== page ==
First-half analysis: Missouri 9, Nebraska 0

October, 8, 2009
10/08/09
11:12
PM ET

Posted by ESPN.com's Tim Griffin


COLUMBIA, Mo. -- Here's a quick look at how Missouri has claimed a 9-0 lead at the end of the first half.

Turning point: Missouri receiver Jared Perry got behind Nebraska cornerback Prince Amukamara for a pivotal 38-yard gain in the final minute of the half. The gain helped set up the game’s only touchdown four plays later, providing the Tigers with a 9-0 halftime advantage.

Stat of the half: Nebraska’s ballyhooed rushing attack came into the game producing 183.8 yards per contest and 5.7 yards per carry. In the first half, the Cornhuskers produced 21 yards on 15 carries for an average of 1.4 yards per rush.

Best player in the half: Blaine Gabbert’s statistics were pedestrian (12 of 24 passing, 107 yards, minus-8 yards rushing), but he appeared to gain confidence as the game continued. His two clutch plays on the final drive of the half -- the pass to Perry and his touchdown run -- showed that he has moxie to lead his team. That appears to be missing from Nebraska quarterback Zac Lee.

Best call: Missouri coach Gary Pinkel made a gutty decision on the final play of the half, allowing Gabbert to go for the touchdown on fourth-and-1. After faking to Derrick Washington, Gabbert reached the end zone after a scramble around right end before fumbling to account for the only touchdown of the half. After a replay, the call stood.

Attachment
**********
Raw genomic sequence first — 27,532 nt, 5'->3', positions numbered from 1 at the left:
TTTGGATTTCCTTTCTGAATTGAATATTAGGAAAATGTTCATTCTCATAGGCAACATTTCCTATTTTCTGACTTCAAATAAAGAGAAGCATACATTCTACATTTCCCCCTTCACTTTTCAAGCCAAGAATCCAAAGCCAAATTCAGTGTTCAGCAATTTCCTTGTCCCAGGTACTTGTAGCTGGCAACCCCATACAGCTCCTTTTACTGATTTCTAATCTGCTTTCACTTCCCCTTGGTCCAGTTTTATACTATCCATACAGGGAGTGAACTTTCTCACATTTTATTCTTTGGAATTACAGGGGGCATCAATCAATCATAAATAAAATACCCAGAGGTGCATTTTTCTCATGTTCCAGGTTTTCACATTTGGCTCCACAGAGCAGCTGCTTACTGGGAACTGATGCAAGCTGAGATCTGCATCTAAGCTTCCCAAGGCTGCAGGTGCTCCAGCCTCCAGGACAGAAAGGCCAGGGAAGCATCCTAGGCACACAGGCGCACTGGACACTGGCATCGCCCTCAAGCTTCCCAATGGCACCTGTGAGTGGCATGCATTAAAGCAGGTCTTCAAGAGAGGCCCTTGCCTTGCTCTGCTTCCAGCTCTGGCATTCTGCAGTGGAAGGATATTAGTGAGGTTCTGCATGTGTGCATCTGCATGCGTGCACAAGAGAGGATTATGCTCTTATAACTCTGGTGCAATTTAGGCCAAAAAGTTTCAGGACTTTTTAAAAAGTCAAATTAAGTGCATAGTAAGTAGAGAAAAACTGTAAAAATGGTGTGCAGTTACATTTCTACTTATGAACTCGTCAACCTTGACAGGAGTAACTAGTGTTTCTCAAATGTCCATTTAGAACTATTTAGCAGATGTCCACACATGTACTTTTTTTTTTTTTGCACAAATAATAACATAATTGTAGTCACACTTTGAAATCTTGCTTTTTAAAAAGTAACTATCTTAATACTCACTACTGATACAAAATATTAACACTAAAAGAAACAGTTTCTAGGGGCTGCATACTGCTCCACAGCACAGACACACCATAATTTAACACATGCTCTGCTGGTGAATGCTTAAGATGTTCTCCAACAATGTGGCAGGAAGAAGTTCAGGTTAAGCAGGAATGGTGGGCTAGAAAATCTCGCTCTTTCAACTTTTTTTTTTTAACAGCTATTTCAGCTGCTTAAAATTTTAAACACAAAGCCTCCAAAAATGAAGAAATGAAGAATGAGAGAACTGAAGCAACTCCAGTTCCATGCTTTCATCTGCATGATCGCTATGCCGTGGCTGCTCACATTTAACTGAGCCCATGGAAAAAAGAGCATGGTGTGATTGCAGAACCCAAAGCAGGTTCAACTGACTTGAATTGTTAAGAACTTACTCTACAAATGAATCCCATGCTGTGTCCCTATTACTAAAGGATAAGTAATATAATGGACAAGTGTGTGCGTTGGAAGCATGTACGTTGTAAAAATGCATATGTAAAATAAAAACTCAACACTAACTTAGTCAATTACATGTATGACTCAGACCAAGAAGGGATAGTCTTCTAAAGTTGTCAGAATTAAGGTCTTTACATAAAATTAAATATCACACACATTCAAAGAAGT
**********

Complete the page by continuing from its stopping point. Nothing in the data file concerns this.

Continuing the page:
What Nebraska needs to do: The Cornhuskers need some consistency in their passing game. Lee thrown for only 75 yards on 8 of 22 passing and has appeared discombobulated by Missouri’s intensifying pass rush. Roy Helu Jr. hasn’t been a factor, meaning he still might be struggling with his cold. But the Cornhuskers need an infusion of offense quickly because this game is looking very similar to their lackluster offensive effort at Virginia Tech.

What Missouri needs to do: Gabbert looked comfortable as the half continued. But the Tigers need to get the running game to open up and do a better job of staying away from penalties. The Tigers have repeatedly shot themselves in the foot as they’ve been flagged for 65 yards in the first half. They can’t afford those mental mistakes if Nebraska ever gets its offense cooking.

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